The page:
Warmth: is there such a thing in an AV receiver?


New member
Sep 1, 2015
Been reading reviews of AV receivers, including the shootout in WHF Oct 2015, and have to say - like many others, it seems - I'm completely muddled by the descriptions of "musicality." Like just about everyone else I want one reciever for both music and multichannel, and frankly, most of what are billed as most desirable features, like Atmos, are wasted on me. I just want my music not to sound "tinny" or "muddy."

Here's a sample of where we're at right now. The closest we get to "warmth" appears to be this Denon. Good luck making sense of any of the subjective parameters in the Denon review (bold), while it's clearer the other reviews are just plain slams.

Denon X2200W


"Denon has spent some time on the X2200W’s way with music, as it’s a big improvement to last year...more consistent with the exciting, engaging character it has with movies, while still offering plenty of subtlety and nuance...greater handling of rhythm and timing, and dynamically it’s full of expression and fluidity. Vocals and instruments are free to show off different textures and personalities, demonstrating good separation between one another, but also a great connection at the same time. It’s a well-poised performance that shows great clarity and balance for easy listening."

Sony STR-DN1060


When it comes to music, Sony’s tendency to tune its amps in stereo before turning its attention to multiroom shines through, but perhaps not quite as convincingly as last year...seriously refined musical presentation.. great handle on rhythm and timing, and a strong sense of dynamics – something many of its competitors don’t. The trouble is that the touch of brightness in the treble can become hard to ignore with certain types of music. While this edge helps make for an exciting presentation, over long periods of time it becomes thin and tiring, and makes the Sony DN1060 less easy to listen to.

Sony STR-DN860


"Compare it to DN1050.. DN860 tops it for transparency...more subtle detail up for grabs..passes effects from speaker to speaker with smoothness, precision and natural agility.

Musical performance from Sony’s AV receivers is among the best available, in part because they are tuned in stereo first, before being tuned for surround. It really shows. Rhythmically the DN860 shows up where a lot of AV receivers fall down, timing well and with precision. It’s a cohesive presentation that does well dynamically, rising and falling in tempo as it should do, and showing off a musical knowhow that we don’t always expect from home cinema amps at this price."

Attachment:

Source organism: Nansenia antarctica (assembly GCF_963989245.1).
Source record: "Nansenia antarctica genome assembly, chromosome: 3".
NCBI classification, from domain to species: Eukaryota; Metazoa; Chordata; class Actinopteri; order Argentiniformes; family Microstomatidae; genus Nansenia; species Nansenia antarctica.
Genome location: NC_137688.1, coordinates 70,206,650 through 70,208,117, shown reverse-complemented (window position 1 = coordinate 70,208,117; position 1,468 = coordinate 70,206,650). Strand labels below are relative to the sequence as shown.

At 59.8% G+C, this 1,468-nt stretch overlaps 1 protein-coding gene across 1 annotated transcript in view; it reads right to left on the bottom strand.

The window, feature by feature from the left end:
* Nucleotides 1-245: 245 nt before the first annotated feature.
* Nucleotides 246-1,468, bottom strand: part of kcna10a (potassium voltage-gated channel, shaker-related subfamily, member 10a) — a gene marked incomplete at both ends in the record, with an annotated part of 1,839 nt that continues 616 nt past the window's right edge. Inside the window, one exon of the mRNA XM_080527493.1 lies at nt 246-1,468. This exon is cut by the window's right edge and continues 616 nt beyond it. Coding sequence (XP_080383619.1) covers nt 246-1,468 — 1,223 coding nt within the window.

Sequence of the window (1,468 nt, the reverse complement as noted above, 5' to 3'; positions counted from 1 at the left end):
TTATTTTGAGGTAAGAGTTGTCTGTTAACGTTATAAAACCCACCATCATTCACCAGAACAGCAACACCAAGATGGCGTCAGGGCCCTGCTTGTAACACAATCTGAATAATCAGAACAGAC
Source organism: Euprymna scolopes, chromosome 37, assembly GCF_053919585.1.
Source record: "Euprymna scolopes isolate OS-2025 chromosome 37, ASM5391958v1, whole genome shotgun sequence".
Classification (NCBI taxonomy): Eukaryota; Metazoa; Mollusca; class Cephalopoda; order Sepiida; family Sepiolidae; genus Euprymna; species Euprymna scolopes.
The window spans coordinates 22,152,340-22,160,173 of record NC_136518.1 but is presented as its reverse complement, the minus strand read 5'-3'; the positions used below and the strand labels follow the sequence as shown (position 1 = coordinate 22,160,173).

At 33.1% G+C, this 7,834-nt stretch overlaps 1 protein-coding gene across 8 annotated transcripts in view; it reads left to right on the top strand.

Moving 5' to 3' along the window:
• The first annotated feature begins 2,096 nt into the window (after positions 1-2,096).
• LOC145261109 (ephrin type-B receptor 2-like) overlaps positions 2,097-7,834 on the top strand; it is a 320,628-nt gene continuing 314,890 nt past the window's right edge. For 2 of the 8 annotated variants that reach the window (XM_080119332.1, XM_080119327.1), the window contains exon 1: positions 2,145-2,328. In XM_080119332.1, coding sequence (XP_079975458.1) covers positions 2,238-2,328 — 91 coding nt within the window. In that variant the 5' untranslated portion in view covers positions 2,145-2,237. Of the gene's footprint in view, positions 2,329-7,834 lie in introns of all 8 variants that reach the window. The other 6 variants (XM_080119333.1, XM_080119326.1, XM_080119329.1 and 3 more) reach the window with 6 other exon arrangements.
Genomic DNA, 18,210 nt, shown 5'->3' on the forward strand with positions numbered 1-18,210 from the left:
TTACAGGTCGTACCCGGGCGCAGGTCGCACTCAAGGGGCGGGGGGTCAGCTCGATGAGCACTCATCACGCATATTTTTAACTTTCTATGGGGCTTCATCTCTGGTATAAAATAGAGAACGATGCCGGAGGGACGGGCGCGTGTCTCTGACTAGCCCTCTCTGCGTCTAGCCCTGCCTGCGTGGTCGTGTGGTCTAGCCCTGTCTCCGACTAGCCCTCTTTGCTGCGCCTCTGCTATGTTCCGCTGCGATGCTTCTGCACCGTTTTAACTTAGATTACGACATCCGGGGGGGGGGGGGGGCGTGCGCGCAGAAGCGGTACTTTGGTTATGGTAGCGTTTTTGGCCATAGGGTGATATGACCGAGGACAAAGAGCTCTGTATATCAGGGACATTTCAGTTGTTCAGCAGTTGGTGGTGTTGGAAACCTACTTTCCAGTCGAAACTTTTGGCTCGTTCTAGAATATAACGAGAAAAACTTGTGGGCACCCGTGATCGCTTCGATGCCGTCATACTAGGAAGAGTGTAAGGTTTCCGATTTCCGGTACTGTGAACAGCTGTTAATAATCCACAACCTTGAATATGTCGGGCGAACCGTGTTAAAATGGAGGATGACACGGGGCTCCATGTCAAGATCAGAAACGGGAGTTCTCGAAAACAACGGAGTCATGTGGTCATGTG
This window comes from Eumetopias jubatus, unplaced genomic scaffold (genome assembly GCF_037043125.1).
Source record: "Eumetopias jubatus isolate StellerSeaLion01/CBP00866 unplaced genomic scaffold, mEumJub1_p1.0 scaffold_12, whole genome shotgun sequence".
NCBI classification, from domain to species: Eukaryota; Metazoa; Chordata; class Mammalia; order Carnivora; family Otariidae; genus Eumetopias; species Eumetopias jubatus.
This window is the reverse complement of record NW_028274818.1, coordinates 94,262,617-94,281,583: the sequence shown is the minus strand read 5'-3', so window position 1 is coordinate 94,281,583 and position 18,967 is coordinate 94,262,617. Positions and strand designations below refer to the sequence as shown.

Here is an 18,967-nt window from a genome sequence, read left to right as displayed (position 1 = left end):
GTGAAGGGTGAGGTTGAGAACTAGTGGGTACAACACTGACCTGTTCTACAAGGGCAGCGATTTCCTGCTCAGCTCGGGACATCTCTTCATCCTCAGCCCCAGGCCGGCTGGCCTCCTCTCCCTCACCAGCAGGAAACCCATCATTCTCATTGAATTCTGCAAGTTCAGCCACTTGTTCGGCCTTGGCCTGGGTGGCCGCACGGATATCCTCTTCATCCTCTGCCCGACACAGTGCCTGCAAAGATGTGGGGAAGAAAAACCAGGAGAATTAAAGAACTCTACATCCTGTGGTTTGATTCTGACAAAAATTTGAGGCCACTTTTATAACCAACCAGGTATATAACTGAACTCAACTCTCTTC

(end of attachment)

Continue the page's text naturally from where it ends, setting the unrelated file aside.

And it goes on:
Yamaha RX-v679


"lacks a level of subtlety, but it is an easier listen than some."

So my question: does this all mean the only AV receiver that's listenable is this Denon? And could you perhaps describe the sounds as "warm." Or if you're really more interested in "warmth" than more than 5.1 channels, would you be better off looking elsewhere, such as Marantz?


New member
Dec 10, 2012
I can see why some people might be looking for warmth in their music. It's not my personal preference, but I quite understand the reasoning...better for longer listening sessions, perhaps more palatable for a variety of musical genres etc etc...

...but, my experience with the movies side of things is that warmth can really easily equate to boring and it can somehow manage to sap all the energy and excitement from a movie. It can turn a "wow" into a "whatever".

So with your preference in mind, I'd really recommend a good quality demo. Take time over it. Take some CD's and Blurays (or whatever your sources are), and make sure you're completely happy with the tonal balance for both music and movies before you pull the wallet trigger.

FWIW, I would say that my Pioneer AVR is on the more forward less warm side (which is just how I like it thanks), but that Yamaha AVRs have a reputation for more warmth.

As far as musical AVRs go, Anthem, Arcam and Onkyo and to a certain extend Yamaha have reputations for being reasonably musical, but that means little if YOU don't like it, so demo demo demo; much depends too on the speakers they're being partnered with of course.


Well-known member
Nov 26, 2008
To add to what leeps has said, only use reviews as guide. Demo as much as possible in different shops if possible. After you done as much as you can, believe your ears not what you are told to believe.


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